SwimmingHow Doping Overhauled the Landscape of the Women's 100 Freestyle

How Doping Overhauled the Landscape of the Women’s 100 Freestyle

How Doping Overhauled the Landscape of the Women’s 100 Freestyle – A Record Book Rewritten

The precise impact of performance-enhancing drugs cannot be measured. The illicit science does not dictate a .23 drop for three-months’ use, or a .41 improvement for a year of doping. And the advantage reaped by one athlete may not equate to what is gained by another individual who, too, has decided to venture down this dark path.

Still, we know there is a significant impact. Performance-enhancers promote quicker recovery. They enable athletes to endure harsher and longer training. They assist in the generation of increased strength. Combine these advantages, and there is no mystery why the world-record book has been occasionally tainted through the years.

There are a handful of world records considered the strongest candidates as the most doping-fueled standards in history. One option is the 4:36.10 mark posted by East Germany’s Petra Schneider in the 400-meter individual medley at the 1982 World Championships. That record lasted for 15 years, until China’s Chen Yan broke it at the 1997 Chinese National Games.

Meanwhile, Wu Yanyan’s world record in the 200 medley, set at 2:09.72 in 1997, endured for a little more than 10 years, until Stephanie Rice went 2:08.92 at the 2008 Australian Olympic Trials. This record was under assault on several occasions, but found a way to hold up, even with the likes of Katie Hoff firing several shots in its direction.

Kornelia Ender – Photo Courtesy: Craig Lord/NTCLAL Archive

In a singular event, though, what Kornelia Ender produced in the women’s 100 freestyle from 1973 to 1976 can be argued as the most-impactful example of performance-enhancing substance use. The East German changed the event, as she lowered its world record on 10 occasions in the span of three years. In the process, she captured the Olympic title and a pair of world crowns.

At the 1972 Olympic Games in Munich, Ender was a 13-year-old upstart for East Germany, which was about to launch a systematic-doping program which altered the history of the sport. In addition to helping her country claim a pair of silver medals in relay action, Ender was the silver medalist behind Aussie Shane Gould in the 200 individual medley.

Her overhaul of the 100 freestyle started in July 1973, when Ender set a world record of 58.25, an effort that bettered Gould’s standard of 58.50. By the time the first edition of the FINA World Championships two months later, Ender had broken the record on three other occasions, taking the standard down to 57.54.

It was just the beginning.

Two more records followed in 1974, including the first sub-57 outing (56.96) at the European Championships. A year later, she again broke the record twice, a mark of 56.22 delivered at the World Champs. Then came 1976, in which Ender took the event into sub-56 territory for the first time. She clocked 55.73 at the East German Olympic Trials, then won gold at the Olympic Games in Montreal in 55.65.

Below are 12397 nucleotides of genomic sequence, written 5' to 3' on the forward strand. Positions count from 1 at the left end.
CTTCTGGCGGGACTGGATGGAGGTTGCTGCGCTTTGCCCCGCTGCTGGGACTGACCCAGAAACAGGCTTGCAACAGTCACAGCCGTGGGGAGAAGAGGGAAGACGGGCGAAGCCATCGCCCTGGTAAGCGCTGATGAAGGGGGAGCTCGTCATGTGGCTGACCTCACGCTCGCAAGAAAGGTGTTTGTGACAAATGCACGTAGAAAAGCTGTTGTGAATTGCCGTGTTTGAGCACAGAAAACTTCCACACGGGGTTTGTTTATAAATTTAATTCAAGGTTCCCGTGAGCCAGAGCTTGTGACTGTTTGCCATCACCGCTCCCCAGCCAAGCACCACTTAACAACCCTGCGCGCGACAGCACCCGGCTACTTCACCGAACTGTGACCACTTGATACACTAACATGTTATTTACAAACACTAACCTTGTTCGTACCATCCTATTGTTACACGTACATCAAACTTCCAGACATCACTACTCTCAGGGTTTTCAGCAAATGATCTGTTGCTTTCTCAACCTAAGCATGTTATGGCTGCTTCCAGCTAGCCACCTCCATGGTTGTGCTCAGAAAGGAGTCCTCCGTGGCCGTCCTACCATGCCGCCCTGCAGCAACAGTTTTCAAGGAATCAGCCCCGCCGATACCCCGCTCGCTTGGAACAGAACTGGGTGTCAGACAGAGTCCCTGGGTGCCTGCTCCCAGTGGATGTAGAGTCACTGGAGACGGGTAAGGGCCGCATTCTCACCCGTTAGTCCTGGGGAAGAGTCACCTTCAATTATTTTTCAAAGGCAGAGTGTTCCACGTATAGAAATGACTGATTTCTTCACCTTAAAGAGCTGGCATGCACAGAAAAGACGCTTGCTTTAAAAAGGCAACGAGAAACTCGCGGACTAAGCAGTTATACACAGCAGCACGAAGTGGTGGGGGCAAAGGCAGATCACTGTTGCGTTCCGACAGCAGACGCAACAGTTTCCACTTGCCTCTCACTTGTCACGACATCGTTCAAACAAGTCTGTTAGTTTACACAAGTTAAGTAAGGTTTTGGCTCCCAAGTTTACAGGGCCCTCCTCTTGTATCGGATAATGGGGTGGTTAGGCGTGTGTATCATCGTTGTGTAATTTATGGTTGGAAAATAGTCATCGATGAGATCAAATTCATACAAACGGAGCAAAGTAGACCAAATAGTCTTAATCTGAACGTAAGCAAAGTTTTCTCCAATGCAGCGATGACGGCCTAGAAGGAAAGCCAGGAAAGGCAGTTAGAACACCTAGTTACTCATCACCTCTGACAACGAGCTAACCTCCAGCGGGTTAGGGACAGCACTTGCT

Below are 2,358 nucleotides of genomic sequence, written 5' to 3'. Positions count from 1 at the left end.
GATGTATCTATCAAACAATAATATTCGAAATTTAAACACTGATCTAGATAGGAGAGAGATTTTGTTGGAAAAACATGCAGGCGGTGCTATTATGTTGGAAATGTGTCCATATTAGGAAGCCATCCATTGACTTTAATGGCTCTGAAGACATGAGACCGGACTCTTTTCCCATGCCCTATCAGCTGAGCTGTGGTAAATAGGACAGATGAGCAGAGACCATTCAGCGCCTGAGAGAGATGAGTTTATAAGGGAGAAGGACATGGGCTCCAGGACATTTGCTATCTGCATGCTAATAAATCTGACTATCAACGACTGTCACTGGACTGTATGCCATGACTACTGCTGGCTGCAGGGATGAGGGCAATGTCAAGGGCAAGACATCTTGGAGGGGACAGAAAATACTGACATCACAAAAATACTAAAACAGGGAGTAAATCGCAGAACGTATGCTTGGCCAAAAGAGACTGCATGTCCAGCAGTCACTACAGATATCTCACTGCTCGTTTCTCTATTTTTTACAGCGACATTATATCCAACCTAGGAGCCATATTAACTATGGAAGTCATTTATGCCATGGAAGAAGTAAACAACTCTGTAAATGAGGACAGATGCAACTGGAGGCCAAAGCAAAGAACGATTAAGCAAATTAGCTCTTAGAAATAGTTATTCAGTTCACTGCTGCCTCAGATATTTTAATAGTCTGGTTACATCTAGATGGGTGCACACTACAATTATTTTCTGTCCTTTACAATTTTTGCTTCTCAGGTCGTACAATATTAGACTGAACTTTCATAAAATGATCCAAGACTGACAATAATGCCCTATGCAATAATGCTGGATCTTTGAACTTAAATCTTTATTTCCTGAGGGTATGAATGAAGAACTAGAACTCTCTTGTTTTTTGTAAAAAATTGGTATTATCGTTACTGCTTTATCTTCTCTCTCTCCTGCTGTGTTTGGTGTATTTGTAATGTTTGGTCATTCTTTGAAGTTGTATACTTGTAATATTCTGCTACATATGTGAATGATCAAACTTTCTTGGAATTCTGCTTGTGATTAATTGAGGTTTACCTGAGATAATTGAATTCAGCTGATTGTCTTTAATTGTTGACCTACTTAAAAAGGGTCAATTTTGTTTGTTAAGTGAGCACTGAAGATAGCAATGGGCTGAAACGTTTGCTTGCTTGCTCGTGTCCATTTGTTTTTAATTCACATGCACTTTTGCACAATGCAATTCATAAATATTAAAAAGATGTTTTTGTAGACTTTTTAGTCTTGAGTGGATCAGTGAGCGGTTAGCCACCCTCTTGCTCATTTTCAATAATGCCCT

From the moment Ender set her initial world record through her 10th global standard, she improved the record by an eye-popping 2.85 seconds. For context, in a comparable timeframe, the men’s world record in the 100 freestyle was improved by 1.78 seconds. Meanwhile, Ender’s speed matched what men went 28 years earlier, a minimal period compared to the typical 40-50 years in which women’s records catch up to those of their male counterparts.

Shirley Babashoff Kornelia Ender and Enith Brigitha 1973

Shirley Babashoff Kornelia Ender and Enith Brigitha 1973 – Photo Courtesy – NT/CLArchive

Ender was part of the East German program that saw officials systematically supply performance-enhancing drugs to their athletes. Oral Turinabol was the steroid of choice for the teenage girls who were victims in a different fashion than the opponents who were robbed of medals and their rightful moments of glory. Although it has been almost a half-century since the East German program dawned and more than three decades since its demise with the fall of the Berlin Wall, what unfolded cannot be forgotten. Not for the history of the sport. Not for the athletes whose dreams were crushed. Not for the young East German women who were treated as science experiments.

While some of her teammates have acknowledged they were part of a detailed and meticulously designed cheating program, Ender has straddled the fence.

“We had no knowledge, nor any way of knowing, that such a problem existed,” Ender once told Craig Lord, an International Swimming Hall of Fame journalist. “There was no mention of it, and nobody spoke about it. It was possible that we were given things in our food and drink. We were fed by a special kitchen at the school, but we didn’t know of anything…Now, after all this time, I still ask myself whether it could be possible they gave me things, because I remember being given injections during training and competition, but this was explained to me as being substances to help me regenerate and recuperate.”

Yes, what Ender was supplied indeed helped her bounce back from grueling workouts, and there was nothing legal or legitimate about them. Rather, they played a major role in one of the darkest chapters in the sport, and the women’s 100 freestyle – thanks to Ender’s record assaults – can be argued as the event that was influenced the greatest.

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